- CKR’s management has chosen not to react to today’s tough environment with “margin impairing low prices and discounting” and addressed on its last conference call its concerns around raising prices too much at the expense of growing traffic. I am encouraged to see that management is acknowledging the risks of both discounting and increasing prices and the impact both actions can have on margins and driving increased traffic. If anything, the company is wavering closer to the risk associated with increasing prices too much, but we will not know the real traffic impact until the company reports its 2Q09 results. That being said, comparable sales results are trending up in 2Q09, on tougher comparisons, which should help margins in the quarter at the same time the company is lapping the initial spike in food and packaging costs that it experienced last year in 2Q.
Per the Shanghai Daily, "China's social security fund will stabilize its stock investments to lay a foundation for better returns during the next two years, according to Dai Xianglong, chairman of the National Council for Social Securities Fund."
I am starting to warm up to getting long China ahead of the inevitable Olympic hype. I have not owned anything China in over a year, so this statement should be considered within the bearish view I've held.
*Full Disclosure: I own the Chinese ETF (FXI)
The GDP slowdown news in Asia is historical fact now, and inflation readings for July to date seem to be cooling off, alongside the Chinese Yuan taking a breather. This is all positive, directionally, for a stock market that's in dire need of less than bad news.
The total percentage of successful long and short trading signals since the inception of Real-Time Alerts in August of 2008.
LONG SIGNALS 80.33%
SHORT SIGNALS 78.51%
The US Dollar is in a very precarious technical position and needs this kind of Fed rhetoric to morph into action. So far this morning, the currency market has bought into Plosser’s narrative, taking the US$ Index +30 basis points to 72.05.
I'd like to see rates hiked and the US Dollar clearing the 72.61 bar.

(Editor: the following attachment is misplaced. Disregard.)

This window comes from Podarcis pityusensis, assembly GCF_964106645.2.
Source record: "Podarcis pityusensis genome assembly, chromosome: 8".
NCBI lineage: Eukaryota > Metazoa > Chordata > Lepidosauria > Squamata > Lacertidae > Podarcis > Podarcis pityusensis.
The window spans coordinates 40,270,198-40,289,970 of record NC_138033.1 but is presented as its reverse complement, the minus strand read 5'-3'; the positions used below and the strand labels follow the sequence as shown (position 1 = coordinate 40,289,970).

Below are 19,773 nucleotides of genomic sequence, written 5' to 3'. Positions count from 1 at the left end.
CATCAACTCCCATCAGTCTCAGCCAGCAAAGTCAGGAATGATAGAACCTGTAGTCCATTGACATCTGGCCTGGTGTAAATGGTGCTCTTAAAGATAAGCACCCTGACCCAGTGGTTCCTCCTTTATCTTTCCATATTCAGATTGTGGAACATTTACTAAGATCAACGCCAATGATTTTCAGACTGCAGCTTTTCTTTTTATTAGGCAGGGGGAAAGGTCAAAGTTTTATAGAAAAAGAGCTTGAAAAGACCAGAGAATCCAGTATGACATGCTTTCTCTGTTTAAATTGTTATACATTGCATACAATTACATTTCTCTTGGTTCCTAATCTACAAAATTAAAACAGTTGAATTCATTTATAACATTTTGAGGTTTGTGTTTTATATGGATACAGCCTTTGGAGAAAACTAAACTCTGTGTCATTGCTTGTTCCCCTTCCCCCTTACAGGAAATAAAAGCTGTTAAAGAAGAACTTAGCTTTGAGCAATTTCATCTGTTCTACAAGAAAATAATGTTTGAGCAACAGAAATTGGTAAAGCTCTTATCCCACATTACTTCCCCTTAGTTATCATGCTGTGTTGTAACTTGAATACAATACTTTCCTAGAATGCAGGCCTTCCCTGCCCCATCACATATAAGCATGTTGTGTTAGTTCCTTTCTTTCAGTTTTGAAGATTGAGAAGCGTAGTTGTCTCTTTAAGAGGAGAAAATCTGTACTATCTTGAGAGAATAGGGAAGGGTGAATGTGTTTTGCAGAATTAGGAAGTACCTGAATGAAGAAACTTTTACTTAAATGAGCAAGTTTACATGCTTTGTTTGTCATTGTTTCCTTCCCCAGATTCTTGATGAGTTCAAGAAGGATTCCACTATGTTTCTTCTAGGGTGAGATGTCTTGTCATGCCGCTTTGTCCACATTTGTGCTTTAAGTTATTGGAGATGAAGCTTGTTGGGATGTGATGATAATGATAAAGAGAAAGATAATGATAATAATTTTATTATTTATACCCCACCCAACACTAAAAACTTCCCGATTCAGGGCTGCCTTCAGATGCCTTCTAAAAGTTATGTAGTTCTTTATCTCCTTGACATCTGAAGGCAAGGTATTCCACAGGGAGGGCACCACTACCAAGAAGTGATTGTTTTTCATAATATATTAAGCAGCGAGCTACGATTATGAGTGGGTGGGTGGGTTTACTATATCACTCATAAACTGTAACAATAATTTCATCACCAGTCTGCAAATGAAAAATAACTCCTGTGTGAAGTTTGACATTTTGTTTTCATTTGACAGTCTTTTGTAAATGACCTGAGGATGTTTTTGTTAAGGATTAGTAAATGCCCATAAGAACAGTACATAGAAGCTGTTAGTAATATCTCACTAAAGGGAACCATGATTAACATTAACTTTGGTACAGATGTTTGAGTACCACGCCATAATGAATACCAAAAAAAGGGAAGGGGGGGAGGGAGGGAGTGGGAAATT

It is time to manage this domestic currency crisis proactively.
- 1) It’s no secret that Dick’s and Under Armour have been married for much of the past three years. Well, UA’s eyes are wandering over towards Sports Authority. The two came out publicly on ESPN this Sunday featuring Chicago Bears star Devin Hester promoting the Performance Trainers.
- I think that the implications here are material. The DKS/TSA union has been sacred in retail. What’s good for one is good for the other – and vice/versa. But my rather strong view is that with UA reaching close to max productivity inside DKS stores, it has to look elsewhere for growth. In other words, Dick’s is starting to outlive its usefulness for UA (to the same intensity it had in prior years). I think we’ll continue to see this trend diverge, and the performance gap between the two widen. In the battle between content and distribution, content usually wins.
- What does this mean for Nike? Check out the photo below that shows a TSA employee fixing a UA exhibit, but with a traditional Nike uniform. Nike has been massively dominant in TSA – especially vis/vis DKS/UA. Does this mean that Nike makes a bigger push into DKS? It’s possible. But all I am sure of is that frictional change with brands in this space across major accounts is rarely clean. For Nike this is a rounding error. But as someone like DKS tries to navigate through this tweak, it could be a bit choppier.
- 2) In an unrelated brand marketing photo-op, how can I pass on showing the photo of Devin Hester filling up his muscle car with some good ‘ol wholesome $5/gal gas? Tough to buy that kind of publicity… Nike job UA.
- 3) Check out Darren Rovell’s Sports Blog on CNBC. He put up an interactive poll last night asking viewers to rate new ads for Nike, UA, and Reebok. Nike wins the ‘best commercial’ vote by a factor of 2x, but interestingly only beat out UA on the ‘intent to purchase’ poll by 2/3. Still big, but not as much when you consider that Nike has 35% of the UA market and UA has about 2%.
- The bottom line here is that it seems to me that Under Armour is hitting puberty from a brand evolution perspective. It is gaining the confidence to go beyond traditional brand messages, and more importantly, beyond its primary distribution partner.
- I still think that margins at UA need to come down, but the branding story definitely continues to evolve nicely. I’m more concerned about Dick’s, who loses a significant traffic driver on the margin.
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